Date of Award


Degree Type


Degree Name


Degree Program

Urban Studies


School of Urban Planning and Regional Studies

Major Professor

Whelan, Robert K.

Second Advisor

Gladstone, David

Third Advisor

Rosenblum, Marc

Fourth Advisor

Thompson, Jerry

Fifth Advisor

Wildgen, John


Public housing in the United States has been a controversial sociopolitical topic since the years of the Great Depression. The issue of appropriate and secure habitation for the country's "deserving poor" continues to be of great importance as government subsidies become scarce in the early 21st century. This dearth of support for public housing is even more evident and prominent along the United States-Mexico border of South Texas, a territory described as having a third world environment. The dissertation is a narrative history of public housing in Laredo, Texas, a border community. Compiled from news media records and the archives of the Laredo Housing Authority, the study gives insight into methods used by this authority to achieve decent habitation for the underprivileged residents of one of the poorest cities in the United States. After a historical background of Laredo, the study follows a chronological development of federally funded housing through the six decades that began in 1938. The study accentuates the continuing need for such housing as its sponsoring federal agency; the Department of Housing and Urban Development fails to properly fund its subsidiary programs and projects. Principal governmental and nongovernmental sources substantiate the dearth of appropriate housing, with the author providing further insight to his native city's plight. The conclusion outlines how funding, together with higher upkeep and energy costs, will continue in a downward spiral and will lead to an increase in the underserved poor population.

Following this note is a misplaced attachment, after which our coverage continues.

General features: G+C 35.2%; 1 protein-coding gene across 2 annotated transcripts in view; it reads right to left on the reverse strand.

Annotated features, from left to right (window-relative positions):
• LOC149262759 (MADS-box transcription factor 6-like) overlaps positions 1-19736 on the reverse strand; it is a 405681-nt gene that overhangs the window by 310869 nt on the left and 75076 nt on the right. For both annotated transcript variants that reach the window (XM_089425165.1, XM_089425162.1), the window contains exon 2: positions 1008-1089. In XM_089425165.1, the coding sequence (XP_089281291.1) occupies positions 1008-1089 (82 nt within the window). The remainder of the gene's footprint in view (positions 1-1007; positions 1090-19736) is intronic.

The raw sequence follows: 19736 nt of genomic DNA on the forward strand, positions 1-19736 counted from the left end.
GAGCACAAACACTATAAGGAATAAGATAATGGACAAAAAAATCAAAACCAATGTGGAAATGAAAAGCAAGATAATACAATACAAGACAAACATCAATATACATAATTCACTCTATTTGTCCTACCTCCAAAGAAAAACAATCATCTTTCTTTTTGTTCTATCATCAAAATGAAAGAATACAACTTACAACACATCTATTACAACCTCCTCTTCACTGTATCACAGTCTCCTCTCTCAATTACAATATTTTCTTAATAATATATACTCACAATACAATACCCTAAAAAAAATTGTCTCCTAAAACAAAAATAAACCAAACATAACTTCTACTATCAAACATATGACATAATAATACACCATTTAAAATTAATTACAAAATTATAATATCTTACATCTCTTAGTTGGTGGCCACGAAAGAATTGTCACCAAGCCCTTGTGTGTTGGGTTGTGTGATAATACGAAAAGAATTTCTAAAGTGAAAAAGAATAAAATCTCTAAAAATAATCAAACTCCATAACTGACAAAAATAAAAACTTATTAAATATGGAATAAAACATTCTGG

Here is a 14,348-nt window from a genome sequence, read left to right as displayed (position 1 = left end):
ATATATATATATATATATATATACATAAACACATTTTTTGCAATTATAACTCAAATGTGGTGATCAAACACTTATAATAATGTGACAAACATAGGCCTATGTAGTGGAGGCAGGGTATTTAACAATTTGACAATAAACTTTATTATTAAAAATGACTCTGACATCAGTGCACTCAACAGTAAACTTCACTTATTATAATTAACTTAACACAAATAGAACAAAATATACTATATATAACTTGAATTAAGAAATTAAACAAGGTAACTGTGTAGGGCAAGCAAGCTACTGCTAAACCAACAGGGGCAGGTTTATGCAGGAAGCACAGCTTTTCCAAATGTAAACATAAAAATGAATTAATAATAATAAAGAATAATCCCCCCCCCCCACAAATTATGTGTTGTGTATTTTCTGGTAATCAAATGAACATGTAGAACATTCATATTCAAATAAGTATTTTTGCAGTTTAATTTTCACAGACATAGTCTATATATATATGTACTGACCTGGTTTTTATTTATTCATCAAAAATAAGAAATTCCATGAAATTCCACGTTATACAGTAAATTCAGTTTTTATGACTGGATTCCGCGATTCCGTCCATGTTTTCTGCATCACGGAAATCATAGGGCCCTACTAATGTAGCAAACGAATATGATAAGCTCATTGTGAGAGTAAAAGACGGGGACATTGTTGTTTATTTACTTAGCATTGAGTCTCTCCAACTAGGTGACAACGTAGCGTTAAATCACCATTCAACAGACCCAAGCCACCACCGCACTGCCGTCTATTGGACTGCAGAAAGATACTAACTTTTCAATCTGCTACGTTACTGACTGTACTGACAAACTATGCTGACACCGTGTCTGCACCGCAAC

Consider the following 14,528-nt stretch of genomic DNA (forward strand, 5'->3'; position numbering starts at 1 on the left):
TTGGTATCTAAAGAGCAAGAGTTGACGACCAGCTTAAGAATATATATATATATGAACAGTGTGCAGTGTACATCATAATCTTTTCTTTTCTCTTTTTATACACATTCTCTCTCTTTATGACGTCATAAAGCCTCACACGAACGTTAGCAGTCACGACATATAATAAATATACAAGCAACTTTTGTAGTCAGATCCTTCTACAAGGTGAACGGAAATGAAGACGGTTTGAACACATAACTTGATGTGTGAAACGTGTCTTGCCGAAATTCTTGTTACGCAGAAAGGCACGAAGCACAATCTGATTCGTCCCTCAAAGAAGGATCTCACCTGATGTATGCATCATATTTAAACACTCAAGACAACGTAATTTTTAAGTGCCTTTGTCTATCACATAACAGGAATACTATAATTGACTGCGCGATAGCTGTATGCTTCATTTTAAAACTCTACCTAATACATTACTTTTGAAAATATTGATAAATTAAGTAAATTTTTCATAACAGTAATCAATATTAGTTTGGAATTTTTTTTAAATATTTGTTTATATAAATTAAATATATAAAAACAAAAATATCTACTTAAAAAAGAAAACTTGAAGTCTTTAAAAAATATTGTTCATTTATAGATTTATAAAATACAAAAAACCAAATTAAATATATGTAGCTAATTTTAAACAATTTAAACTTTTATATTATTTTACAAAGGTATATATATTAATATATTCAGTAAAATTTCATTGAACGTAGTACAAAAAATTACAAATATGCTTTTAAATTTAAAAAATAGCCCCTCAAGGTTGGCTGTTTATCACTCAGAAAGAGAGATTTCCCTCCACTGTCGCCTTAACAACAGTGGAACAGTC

The University of New Orleans and its agents retain the non-exclusive license to archive and make accessible this dissertation or thesis in whole or in part in all forms of media, now or hereafter known. The author retains all other ownership rights to the copyright of the thesis or dissertation.